When speaking with a loved family member about concerns such as COVID, it is always best to start from a place of love and support. Ask what you can do to help instead of criticize. When was the last time you felt like doing something someone asked if it was delivered in a tone that was condescending or negative?

It’s much better to say, may I buy you a cute mask, instead of: You’re going to die or kill someone, if you don’t wear a mask. I personally have several really pretty masks that have been made for me by clients who are talented, in addition to my regular PPE.

It’s also helpful to use “I” statements when communicating with friends and family, so they understand where you are coming from. For instance, saying – Hey, I am worried about your health, and so I don’t want to potentially expose you to the virus if I come over, or “Hey, I’d love to come to your baby shower or wedding, but I don’t want to take the risk that I might get you or someone else sick.

Remember, that some people are resistant to change. So know when it’s time to stop pushing them. It isn’t your job to preach to others about what they should be doing; you can only control what you are doing. With that in mind, if you still are not comfortable with how your family or friends are dealing with things, you can respectfully decline to spend time with them physically until things are better.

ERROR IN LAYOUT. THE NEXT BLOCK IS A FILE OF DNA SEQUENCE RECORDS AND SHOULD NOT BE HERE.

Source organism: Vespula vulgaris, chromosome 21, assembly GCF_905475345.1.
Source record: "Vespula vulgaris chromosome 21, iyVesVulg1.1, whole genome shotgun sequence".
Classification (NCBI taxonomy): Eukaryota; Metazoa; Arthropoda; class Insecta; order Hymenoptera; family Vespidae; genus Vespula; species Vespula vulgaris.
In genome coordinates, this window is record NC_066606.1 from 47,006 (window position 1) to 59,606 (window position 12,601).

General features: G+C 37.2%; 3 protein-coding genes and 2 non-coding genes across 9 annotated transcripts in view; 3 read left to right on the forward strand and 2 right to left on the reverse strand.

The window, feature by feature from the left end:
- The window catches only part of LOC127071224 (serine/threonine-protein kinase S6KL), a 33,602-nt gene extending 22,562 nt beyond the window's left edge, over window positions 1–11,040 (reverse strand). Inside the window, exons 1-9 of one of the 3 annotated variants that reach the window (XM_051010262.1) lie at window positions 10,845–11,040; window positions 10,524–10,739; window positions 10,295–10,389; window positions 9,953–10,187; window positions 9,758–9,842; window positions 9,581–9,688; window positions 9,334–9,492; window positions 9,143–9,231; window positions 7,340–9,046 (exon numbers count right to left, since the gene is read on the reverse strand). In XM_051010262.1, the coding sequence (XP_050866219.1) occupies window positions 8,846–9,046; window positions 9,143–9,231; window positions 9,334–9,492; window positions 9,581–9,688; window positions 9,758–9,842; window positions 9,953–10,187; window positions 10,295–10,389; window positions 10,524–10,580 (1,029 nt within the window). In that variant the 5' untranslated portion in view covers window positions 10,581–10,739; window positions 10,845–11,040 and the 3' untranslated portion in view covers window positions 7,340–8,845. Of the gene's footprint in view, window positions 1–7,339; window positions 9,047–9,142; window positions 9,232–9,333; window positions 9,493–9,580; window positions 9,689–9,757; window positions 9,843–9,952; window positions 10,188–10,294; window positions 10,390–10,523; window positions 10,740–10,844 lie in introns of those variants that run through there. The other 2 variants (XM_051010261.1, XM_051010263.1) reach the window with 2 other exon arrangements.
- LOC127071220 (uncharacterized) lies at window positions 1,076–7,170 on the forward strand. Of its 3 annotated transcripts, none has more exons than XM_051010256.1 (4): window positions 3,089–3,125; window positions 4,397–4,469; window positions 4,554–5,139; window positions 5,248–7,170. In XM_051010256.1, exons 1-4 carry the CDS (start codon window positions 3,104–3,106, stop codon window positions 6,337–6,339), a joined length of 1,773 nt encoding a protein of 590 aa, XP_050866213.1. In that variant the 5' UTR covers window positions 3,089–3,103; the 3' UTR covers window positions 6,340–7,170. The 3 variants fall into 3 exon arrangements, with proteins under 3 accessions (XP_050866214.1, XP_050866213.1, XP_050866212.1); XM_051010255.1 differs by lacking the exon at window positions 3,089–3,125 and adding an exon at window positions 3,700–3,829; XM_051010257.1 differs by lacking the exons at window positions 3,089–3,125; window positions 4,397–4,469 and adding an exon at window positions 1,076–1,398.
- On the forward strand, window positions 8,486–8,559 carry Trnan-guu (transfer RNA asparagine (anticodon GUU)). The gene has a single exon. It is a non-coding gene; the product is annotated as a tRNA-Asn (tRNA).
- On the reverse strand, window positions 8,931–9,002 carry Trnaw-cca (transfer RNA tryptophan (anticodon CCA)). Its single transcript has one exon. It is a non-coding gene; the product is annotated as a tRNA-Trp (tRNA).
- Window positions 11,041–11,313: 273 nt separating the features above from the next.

It IS your duty to protect yourself and your health and well-being. Let them know what you are and aren’t comfortable with, and if that’s a Zoom call instead of an in-person dinner party, tell them. If they really respect you and want to spend time with you, they will do what it takes to see you, even if it’s not IRL.
I’m heading to a zoom baby shower for my niece tomorrow, please be safe.

Happy Thanksgiving week.

Cognitive Dissonance and Mental Health

Cognitive Dissonance is the motivational mechanism that underlies the reluctance to admit mistakes or accept scientific findings even when those findings can save our lives. The cognitive dissonance theory, most strongly developed by social psychologist Leon Festinger, states that many people are deeply unwilling to change their minds. Similarly, many find it impossible to admit to or apologize for inappropriate behavior.